Design Complexity: To determine an invention's difficulty level, the DM needs to decide the difficulty of putting the design principle into practice. Much depends on the size of the device (a desktop computer is much more complex than a flashlight), and how radically this device will affect his campaign (a computer may be a bit more unbalancing!). To design something large and powerful is more time consuming than designing something smaller or more conventional. The time required is the time that the technomage must spend designing his project. He/she doesn't have to spend every waking hour working, but he/she cannot spend much time doing anything else, and will need a quiet place to do work.

Stage 5: Does it work?

Having determined the total modifier on the roll, the DM should roll a secret Wisdom check, applying the total modifiers. Importantly, the Mage always assumes his device is sound, only the DM knows. Don't tell the player!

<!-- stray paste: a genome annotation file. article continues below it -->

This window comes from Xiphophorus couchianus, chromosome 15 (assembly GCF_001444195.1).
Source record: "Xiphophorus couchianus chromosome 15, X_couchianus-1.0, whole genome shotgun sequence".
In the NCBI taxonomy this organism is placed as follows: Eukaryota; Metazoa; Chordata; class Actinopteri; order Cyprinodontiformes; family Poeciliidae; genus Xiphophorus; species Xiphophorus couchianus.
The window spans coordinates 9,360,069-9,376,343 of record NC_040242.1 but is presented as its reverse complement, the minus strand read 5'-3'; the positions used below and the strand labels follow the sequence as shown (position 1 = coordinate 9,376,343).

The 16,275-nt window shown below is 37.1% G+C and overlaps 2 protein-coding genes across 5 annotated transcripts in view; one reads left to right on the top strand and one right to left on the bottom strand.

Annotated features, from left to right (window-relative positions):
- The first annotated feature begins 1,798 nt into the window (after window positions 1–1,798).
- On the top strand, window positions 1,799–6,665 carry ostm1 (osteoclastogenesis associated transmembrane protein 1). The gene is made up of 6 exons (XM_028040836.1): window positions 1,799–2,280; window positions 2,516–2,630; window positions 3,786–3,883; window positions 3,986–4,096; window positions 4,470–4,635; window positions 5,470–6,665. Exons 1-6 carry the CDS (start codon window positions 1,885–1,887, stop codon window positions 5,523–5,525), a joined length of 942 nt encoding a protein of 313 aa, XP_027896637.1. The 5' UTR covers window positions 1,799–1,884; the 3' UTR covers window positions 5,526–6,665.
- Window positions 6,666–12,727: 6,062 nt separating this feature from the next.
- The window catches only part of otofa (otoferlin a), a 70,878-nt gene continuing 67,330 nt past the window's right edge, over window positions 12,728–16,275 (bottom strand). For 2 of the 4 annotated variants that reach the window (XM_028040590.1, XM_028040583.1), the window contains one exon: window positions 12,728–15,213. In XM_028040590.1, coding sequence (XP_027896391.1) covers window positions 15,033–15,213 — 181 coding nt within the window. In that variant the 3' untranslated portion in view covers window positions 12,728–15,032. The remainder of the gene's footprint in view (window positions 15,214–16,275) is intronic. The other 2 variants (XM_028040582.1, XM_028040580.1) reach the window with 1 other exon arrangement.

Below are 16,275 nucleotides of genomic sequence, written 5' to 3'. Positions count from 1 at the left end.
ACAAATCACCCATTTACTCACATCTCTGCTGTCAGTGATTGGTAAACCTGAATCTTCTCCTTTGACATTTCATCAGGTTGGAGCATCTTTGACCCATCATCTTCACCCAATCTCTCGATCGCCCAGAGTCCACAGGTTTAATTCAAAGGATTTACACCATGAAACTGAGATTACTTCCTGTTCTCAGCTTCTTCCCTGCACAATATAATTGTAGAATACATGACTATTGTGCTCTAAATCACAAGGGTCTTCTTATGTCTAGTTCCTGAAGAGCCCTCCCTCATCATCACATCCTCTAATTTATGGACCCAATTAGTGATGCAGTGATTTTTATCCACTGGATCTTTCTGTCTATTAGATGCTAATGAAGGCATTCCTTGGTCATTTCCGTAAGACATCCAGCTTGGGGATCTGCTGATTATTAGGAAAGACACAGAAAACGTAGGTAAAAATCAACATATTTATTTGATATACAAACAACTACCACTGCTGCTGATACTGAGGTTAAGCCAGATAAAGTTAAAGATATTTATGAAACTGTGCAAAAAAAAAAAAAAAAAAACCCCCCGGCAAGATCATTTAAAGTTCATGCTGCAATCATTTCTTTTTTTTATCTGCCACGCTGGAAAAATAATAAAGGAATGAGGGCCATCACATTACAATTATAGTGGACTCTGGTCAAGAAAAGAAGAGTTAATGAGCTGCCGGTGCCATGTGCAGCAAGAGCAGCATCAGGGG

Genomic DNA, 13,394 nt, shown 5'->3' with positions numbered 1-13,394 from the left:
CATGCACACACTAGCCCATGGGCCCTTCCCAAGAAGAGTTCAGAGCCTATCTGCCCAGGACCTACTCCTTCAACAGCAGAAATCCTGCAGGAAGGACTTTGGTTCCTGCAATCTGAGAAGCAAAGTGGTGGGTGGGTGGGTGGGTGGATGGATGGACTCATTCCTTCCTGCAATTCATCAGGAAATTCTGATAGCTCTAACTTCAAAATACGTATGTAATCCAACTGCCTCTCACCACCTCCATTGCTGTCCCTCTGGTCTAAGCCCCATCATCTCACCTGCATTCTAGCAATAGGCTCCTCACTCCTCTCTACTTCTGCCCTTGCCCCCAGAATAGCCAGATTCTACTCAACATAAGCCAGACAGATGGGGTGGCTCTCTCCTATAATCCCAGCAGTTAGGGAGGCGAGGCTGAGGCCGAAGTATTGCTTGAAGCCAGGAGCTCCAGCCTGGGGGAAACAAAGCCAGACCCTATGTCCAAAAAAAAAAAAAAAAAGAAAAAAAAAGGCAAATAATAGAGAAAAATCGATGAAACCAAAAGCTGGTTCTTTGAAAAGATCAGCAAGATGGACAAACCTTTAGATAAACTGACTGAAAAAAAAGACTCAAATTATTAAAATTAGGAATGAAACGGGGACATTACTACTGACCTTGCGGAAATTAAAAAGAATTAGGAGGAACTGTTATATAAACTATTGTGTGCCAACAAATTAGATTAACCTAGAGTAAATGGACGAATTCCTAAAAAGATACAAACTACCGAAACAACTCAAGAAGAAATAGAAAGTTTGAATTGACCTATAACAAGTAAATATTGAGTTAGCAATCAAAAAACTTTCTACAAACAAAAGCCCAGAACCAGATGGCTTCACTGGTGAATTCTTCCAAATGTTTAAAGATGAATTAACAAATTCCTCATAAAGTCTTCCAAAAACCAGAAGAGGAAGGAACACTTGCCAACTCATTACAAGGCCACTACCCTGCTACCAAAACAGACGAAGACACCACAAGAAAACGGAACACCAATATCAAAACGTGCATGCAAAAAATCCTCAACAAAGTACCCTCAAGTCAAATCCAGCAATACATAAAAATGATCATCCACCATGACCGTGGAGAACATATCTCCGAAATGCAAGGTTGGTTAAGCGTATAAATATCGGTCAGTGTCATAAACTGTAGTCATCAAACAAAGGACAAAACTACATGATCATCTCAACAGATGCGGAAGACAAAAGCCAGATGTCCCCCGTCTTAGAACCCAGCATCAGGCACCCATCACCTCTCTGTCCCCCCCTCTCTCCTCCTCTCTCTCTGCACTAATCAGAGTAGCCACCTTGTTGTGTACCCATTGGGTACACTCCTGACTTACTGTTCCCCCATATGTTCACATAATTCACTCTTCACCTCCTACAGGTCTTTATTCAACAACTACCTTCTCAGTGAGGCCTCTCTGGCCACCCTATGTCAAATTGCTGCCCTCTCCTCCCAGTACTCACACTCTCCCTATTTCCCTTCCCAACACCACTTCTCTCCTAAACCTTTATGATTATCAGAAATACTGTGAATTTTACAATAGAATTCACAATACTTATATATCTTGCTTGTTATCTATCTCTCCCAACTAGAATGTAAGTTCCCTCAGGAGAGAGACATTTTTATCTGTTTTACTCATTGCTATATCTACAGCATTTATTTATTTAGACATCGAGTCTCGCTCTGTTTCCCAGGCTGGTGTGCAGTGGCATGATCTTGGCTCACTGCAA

Stage 6: Building the device

While the Magical Physics skill is important in designing the device, the Magical Engineering skill is important to actually constructing the device. While the designer does not have to be the chief builder, it is important that the designer be involved with its construction.

All technomantic devices require a specific set of parts and magical paraphernalia, just like constructing a magical device. The parts used in the construction of the device are usually made specifically for the device itself. Spare parts from elsewhere can be used with a penalty. The DM should determine how many parts and magical items are needed for the device.

Again the DM must decide how the project it to be constructed. First consider the scale of the project. If it involves a large scale machine, or an extremely intricate device, the DM may want to break the construction down into stages, each of which requires a separate ability check.

Apply these modifiers, as appropriate, to each Intelligence check: